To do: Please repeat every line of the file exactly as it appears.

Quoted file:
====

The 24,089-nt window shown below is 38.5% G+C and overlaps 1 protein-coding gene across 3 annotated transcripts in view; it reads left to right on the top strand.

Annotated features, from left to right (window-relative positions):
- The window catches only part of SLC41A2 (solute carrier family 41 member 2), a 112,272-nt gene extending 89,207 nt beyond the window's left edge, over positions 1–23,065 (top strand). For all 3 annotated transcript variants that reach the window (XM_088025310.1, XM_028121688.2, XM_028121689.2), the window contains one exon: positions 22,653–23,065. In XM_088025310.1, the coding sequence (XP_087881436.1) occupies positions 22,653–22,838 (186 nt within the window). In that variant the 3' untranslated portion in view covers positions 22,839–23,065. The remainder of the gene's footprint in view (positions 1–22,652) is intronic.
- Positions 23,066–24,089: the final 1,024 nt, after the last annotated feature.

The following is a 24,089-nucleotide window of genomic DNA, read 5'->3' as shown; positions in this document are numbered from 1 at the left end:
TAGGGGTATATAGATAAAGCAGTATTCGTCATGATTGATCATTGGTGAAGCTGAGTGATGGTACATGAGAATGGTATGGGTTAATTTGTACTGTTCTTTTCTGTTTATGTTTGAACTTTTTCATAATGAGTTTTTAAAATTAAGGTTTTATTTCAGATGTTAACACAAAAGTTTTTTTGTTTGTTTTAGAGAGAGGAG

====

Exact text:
The 24,089-nt window shown below is 38.5% G+C and overlaps 1 protein-coding gene across 3 annotated transcripts in view; it reads left to right on the top strand.

Annotated features, from left to right (window-relative positions):
- The window catches only part of SLC41A2 (solute carrier family 41 member 2), a 112,272-nt gene extending 89,207 nt beyond the window's left edge, over positions 1–23,065 (top strand). For all 3 annotated transcript variants that reach the window (XM_088025310.1, XM_028121688.2, XM_028121689.2), the window contains one exon: positions 22,653–23,065. In XM_088025310.1, the coding sequence (XP_087881436.1) occupies positions 22,653–22,838 (186 nt within the window). In that variant the 3' untranslated portion in view covers positions 22,839–23,065. The remainder of the gene's footprint in view (positions 1–22,652) is intronic.
- Positions 23,066–24,089: the final 1,024 nt, after the last annotated feature.

The following is a 24,089-nucleotide window of genomic DNA, read 5'->3' as shown; positions in this document are numbered from 1 at the left end:
TAGGGGTATATAGATAAAGCAGTATTCGTCATGATTGATCATTGGTGAAGCTGAGTGATGGTACATGAGAATGGTATGGGTTAATTTGTACTGTTCTTTTCTGTTTATGTTTGAACTTTTTCATAATGAGTTTTTAAAATTAAGGTTTTATTTCAGATGTTAACACAAAAGTTTTTTTGTTTGTTTTAGAGAGAGGAG